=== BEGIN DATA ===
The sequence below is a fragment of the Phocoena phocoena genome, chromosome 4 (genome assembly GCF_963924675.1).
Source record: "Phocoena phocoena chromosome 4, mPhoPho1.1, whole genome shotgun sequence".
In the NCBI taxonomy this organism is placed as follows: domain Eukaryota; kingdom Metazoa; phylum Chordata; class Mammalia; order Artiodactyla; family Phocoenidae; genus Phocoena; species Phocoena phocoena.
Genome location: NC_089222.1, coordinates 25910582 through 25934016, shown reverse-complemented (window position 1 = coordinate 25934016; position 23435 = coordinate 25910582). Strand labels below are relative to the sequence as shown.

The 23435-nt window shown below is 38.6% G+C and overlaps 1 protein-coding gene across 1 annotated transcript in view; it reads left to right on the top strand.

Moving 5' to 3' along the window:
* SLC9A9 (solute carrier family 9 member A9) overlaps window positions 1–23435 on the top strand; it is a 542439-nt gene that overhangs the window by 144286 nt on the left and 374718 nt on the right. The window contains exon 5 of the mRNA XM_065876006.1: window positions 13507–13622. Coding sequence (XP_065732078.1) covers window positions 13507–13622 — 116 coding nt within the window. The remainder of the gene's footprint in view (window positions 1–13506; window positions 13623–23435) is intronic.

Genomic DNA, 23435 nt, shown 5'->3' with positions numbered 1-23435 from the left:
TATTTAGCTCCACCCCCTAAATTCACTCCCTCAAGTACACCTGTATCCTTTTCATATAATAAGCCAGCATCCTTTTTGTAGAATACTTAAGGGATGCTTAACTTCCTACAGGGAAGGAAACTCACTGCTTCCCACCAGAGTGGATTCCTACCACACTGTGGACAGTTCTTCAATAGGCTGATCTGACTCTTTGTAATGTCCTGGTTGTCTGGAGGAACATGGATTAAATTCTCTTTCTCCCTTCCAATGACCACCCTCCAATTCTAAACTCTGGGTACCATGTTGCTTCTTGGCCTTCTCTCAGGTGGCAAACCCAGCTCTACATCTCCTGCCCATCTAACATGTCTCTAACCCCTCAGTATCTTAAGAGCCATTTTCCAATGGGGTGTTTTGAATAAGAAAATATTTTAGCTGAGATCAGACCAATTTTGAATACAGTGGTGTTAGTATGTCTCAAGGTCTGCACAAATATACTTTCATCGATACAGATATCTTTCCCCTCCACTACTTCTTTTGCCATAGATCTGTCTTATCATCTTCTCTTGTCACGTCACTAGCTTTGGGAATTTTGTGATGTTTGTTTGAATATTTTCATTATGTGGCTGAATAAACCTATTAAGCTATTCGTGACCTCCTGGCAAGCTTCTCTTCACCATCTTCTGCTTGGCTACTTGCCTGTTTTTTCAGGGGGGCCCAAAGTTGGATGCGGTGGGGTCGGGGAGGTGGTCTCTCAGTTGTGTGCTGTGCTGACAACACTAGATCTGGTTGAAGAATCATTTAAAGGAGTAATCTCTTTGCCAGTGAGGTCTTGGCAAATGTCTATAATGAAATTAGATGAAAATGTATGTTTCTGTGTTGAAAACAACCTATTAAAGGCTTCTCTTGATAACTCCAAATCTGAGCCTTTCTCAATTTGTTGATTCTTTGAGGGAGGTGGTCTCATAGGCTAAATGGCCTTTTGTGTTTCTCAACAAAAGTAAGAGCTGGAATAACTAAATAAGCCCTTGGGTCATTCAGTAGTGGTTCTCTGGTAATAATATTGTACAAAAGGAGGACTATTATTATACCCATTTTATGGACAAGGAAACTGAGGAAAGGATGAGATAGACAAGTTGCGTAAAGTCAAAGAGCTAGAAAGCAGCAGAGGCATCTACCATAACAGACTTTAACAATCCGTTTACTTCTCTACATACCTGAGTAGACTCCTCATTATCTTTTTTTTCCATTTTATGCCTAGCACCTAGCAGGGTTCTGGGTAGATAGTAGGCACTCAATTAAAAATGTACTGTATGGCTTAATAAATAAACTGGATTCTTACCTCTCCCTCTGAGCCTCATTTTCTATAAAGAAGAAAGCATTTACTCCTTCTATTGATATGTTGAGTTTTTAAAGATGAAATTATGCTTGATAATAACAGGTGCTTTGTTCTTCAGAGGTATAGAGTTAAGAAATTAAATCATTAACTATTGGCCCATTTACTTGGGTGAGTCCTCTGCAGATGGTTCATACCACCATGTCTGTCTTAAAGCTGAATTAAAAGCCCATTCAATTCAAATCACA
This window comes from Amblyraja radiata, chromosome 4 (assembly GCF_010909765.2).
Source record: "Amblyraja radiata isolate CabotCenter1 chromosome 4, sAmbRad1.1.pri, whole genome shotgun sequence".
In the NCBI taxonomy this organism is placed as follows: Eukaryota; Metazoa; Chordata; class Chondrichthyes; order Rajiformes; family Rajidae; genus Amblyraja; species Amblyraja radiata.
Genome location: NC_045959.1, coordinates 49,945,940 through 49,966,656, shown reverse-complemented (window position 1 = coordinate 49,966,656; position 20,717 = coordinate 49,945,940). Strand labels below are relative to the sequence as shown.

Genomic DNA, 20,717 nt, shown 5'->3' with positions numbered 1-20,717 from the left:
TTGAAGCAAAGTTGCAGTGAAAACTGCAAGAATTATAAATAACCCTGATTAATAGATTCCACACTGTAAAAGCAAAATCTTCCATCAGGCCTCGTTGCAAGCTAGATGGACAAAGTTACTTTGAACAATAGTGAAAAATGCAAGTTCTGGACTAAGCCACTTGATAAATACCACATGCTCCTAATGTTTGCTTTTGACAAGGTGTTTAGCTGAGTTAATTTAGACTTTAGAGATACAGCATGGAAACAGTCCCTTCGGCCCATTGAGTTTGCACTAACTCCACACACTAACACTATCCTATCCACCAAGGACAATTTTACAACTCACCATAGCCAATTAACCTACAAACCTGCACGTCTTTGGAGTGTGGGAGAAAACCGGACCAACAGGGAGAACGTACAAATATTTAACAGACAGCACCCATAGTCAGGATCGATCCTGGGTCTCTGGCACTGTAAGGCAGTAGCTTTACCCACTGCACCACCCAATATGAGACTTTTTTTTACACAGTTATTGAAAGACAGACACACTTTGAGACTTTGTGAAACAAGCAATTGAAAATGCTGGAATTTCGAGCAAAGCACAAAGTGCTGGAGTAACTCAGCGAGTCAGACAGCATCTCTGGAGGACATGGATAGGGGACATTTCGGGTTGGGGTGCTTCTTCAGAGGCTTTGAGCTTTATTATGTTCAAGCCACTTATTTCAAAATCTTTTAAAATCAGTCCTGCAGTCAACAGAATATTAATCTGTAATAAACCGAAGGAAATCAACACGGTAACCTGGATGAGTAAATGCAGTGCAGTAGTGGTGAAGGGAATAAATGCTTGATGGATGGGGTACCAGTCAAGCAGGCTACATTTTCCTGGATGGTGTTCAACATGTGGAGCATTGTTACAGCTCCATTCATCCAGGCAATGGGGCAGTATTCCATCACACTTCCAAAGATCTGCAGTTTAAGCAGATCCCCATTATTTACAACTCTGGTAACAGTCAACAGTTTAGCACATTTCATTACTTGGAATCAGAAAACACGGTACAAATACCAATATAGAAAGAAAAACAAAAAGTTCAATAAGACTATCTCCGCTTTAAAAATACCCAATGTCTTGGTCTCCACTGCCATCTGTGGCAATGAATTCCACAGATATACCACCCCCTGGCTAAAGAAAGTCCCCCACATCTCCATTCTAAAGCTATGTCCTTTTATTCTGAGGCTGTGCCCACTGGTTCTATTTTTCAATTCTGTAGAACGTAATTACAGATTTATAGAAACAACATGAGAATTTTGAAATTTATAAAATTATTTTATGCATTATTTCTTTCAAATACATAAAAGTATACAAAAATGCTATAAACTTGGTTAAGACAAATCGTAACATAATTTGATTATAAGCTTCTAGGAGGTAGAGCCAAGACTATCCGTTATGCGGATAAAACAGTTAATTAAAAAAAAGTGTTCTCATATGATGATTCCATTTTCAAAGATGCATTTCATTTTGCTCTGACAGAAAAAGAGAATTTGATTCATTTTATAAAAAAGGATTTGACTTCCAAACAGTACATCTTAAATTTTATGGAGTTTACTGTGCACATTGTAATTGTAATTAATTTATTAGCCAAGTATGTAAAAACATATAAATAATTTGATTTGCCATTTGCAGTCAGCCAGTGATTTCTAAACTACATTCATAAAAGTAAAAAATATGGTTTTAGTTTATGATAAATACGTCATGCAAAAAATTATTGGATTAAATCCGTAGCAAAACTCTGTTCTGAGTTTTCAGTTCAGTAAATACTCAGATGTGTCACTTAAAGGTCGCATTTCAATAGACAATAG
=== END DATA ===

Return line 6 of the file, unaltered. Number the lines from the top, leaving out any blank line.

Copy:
Moving 5' to 3' along the window: